Vincere [UK Release] Blu-ray Review
- Aspect Ratio: 1.85:1
- Video Codec: AVC/MPEG-4
- Resolution: 1080p/24
- Audio Codec: Italian DTS-HD Master Audio 5.1 (48kHz/24-bit)
- Subtitles: English
- Region: AB
- Classification: 15
- Discs: 1
- Studio: Artificial Eye
- Blu-ray Release Date: September 13, 2010
- RRP: £19.99
Click thumbnails for high-resolution 1920X1080p screen captures
(Screen captures are lightly compressed with lossy JPEG thus are meant as a general representation of the content and do not fully reveal the capabilities of the Blu-ray format)
Marco Bellocchio creates a beautiful, almost operatic portrait with this biopic of Mussolini (Filippo Timi), his cast-off lover Ida Dalser (Giovanna Mezzogiorno) and her illegitimate son Benito Albino (also played by Timi).
In the film’s first act, we see a raging and ranting Benito Mussolini, socialist on the rise, and his lover Dalser, so devoted to the man that she sells off her business and furniture to help him purchase a fascist newspaper. Dalser becomes pregnant and Mussolini initially acknowledges his child, but eventually spurns Dalser and the boy. Refusing to give up and also claiming to have been legally married to Mussolini, despite his already having a wife and children, Ida Dalser continues down the path of pursuing her love and devotion to the dictator, which lands her locked away in mental institutions for years and kept away from her son.
Vincere starts off with a big bang of energy and is sustained throughout by Belllochio’s magical direction and the powerful performance by Mezzogiorno as Dalser who takes viewers on a rollercoaster ride of emotion, but the film does tail off once Dalser enters the madhouses. It becomes quite bogged down in the obsessive singular pursuit of this woman that, despite all the mistreatment sent her way, it is almost possible to see how she ended up in an institution.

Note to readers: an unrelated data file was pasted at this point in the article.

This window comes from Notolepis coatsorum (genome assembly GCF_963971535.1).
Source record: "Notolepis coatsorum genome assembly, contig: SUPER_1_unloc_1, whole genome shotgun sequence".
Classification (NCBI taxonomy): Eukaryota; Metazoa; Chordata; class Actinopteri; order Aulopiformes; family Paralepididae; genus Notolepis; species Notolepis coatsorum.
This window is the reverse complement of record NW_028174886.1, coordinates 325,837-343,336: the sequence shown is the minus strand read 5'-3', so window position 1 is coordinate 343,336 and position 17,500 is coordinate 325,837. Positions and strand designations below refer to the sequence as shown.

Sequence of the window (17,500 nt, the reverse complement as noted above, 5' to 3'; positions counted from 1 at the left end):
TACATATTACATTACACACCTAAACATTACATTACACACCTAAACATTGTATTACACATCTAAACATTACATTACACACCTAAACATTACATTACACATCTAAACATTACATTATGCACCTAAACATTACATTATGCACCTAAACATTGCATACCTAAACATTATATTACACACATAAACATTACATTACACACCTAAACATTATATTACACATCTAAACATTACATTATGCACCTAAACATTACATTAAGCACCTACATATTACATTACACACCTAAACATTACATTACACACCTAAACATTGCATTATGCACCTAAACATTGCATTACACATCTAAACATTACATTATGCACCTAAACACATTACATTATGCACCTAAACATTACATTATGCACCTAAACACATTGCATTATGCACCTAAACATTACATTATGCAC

Still, Bellocchio brilliantly turns the seduction of Dalser by Mussolini into a metaphor for his entire seduction of a nation and the eventual exposure of his caddish lies to one and to all plays out like proper payback for all the crimes committed. Vincere (Victory) is indeed a winner.
The 1.85:1 AVC/MPEG-4 1080p encoding for Vincere from Artificial Eye looks quite film-like and clean with no issues pertaining to compression or post-processing. The grain structure remains intact, and it is a bit of grainy film. The biggest issue with the transfer is that blacks look somewhat washed out, but shadow detail is strong. Flesh tones are a bit pallid, but this is the nature of the production itself, which often shifts into drab tones.
The sole audio track, an Italian DTS-HD Master Audio 5.1 mix is competent, but lackluster at best. The surround channels are rather dry throughout the film and high frequencies are harsh. Dialogue is clean and a few moments, such as during some rainstorms and war scenes, offer some opportunities for low frequencies to extend and the surround channels to liven up just a tad.
There is only a brief interview segment with the actor Filippo Timi (1.33:1; 720p/24; 0:10.29), who plays Benito Mussolini/ Benito Albino, and an original theatrical trailer (1.78:1; 1080p/24) offered as supplements for this release.
The Definitive Word
Vincere is a gratifyingly triumphant film with unbelievably powerful performances by all of its leads. A biopic that refuses to kowtow at the feet of its larger-than-life historical characters and events, Vincere plays out like an opera and resonates in the mind and soul. The Blu-ray release from Artificial Eye could have been beefed up with some more bonus content and a better sounding mix, but the video transfer is on target.
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